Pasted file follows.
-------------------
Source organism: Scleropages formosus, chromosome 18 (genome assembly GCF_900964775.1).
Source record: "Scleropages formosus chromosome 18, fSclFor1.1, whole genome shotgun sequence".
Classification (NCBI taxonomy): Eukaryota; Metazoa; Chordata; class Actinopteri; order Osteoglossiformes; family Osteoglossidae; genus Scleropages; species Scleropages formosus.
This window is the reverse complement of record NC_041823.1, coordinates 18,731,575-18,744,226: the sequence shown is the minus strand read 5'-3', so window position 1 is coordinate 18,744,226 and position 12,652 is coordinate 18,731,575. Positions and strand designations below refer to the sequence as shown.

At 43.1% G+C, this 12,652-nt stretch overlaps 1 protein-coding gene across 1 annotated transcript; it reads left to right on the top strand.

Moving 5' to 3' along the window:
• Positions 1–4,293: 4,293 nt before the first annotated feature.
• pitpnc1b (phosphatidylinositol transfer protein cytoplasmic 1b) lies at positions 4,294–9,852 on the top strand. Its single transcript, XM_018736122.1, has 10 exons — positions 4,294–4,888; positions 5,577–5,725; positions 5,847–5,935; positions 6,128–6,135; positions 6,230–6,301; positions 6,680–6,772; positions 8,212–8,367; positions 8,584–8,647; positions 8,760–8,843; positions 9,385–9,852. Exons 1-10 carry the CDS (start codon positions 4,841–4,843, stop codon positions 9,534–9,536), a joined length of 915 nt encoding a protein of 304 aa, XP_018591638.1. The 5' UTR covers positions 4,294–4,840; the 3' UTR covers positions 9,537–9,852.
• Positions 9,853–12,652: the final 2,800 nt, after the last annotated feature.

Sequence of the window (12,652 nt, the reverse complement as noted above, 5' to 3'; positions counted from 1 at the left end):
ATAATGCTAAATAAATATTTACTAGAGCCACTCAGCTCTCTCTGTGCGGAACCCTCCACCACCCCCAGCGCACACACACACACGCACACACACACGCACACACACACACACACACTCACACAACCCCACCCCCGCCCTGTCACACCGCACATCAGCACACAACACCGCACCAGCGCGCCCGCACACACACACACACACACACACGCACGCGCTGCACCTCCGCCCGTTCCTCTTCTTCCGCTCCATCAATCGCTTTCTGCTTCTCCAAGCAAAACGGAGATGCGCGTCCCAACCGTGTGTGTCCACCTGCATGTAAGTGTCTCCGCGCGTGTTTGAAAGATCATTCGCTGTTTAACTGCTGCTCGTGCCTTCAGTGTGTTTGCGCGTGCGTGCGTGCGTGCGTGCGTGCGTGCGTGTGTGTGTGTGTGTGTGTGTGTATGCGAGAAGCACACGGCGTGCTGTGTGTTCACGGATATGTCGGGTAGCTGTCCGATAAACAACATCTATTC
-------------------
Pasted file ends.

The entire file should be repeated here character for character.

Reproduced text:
Source organism: Scleropages formosus, chromosome 18 (genome assembly GCF_900964775.1).
Source record: "Scleropages formosus chromosome 18, fSclFor1.1, whole genome shotgun sequence".
Classification (NCBI taxonomy): Eukaryota; Metazoa; Chordata; class Actinopteri; order Osteoglossiformes; family Osteoglossidae; genus Scleropages; species Scleropages formosus.
This window is the reverse complement of record NC_041823.1, coordinates 18,731,575-18,744,226: the sequence shown is the minus strand read 5'-3', so window position 1 is coordinate 18,744,226 and position 12,652 is coordinate 18,731,575. Positions and strand designations below refer to the sequence as shown.

At 43.1% G+C, this 12,652-nt stretch overlaps 1 protein-coding gene across 1 annotated transcript; it reads left to right on the top strand.

Moving 5' to 3' along the window:
• Positions 1–4,293: 4,293 nt before the first annotated feature.
• pitpnc1b (phosphatidylinositol transfer protein cytoplasmic 1b) lies at positions 4,294–9,852 on the top strand. Its single transcript, XM_018736122.1, has 10 exons — positions 4,294–4,888; positions 5,577–5,725; positions 5,847–5,935; positions 6,128–6,135; positions 6,230–6,301; positions 6,680–6,772; positions 8,212–8,367; positions 8,584–8,647; positions 8,760–8,843; positions 9,385–9,852. Exons 1-10 carry the CDS (start codon positions 4,841–4,843, stop codon positions 9,534–9,536), a joined length of 915 nt encoding a protein of 304 aa, XP_018591638.1. The 5' UTR covers positions 4,294–4,840; the 3' UTR covers positions 9,537–9,852.
• Positions 9,853–12,652: the final 2,800 nt, after the last annotated feature.

Sequence of the window (12,652 nt, the reverse complement as noted above, 5' to 3'; positions counted from 1 at the left end):
ATAATGCTAAATAAATATTTACTAGAGCCACTCAGCTCTCTCTGTGCGGAACCCTCCACCACCCCCAGCGCACACACACACACGCACACACACACGCACACACACACACACACACTCACACAACCCCACCCCCGCCCTGTCACACCGCACATCAGCACACAACACCGCACCAGCGCGCCCGCACACACACACACACACACACACGCACGCGCTGCACCTCCGCCCGTTCCTCTTCTTCCGCTCCATCAATCGCTTTCTGCTTCTCCAAGCAAAACGGAGATGCGCGTCCCAACCGTGTGTGTCCACCTGCATGTAAGTGTCTCCGCGCGTGTTTGAAAGATCATTCGCTGTTTAACTGCTGCTCGTGCCTTCAGTGTGTTTGCGCGTGCGTGCGTGCGTGCGTGCGTGCGTGCGTGTGTGTGTGTGTGTGTGTGTGTATGCGAGAAGCACACGGCGTGCTGTGTGTTCACGGATATGTCGGGTAGCTGTCCGATAAACAACATCTATTC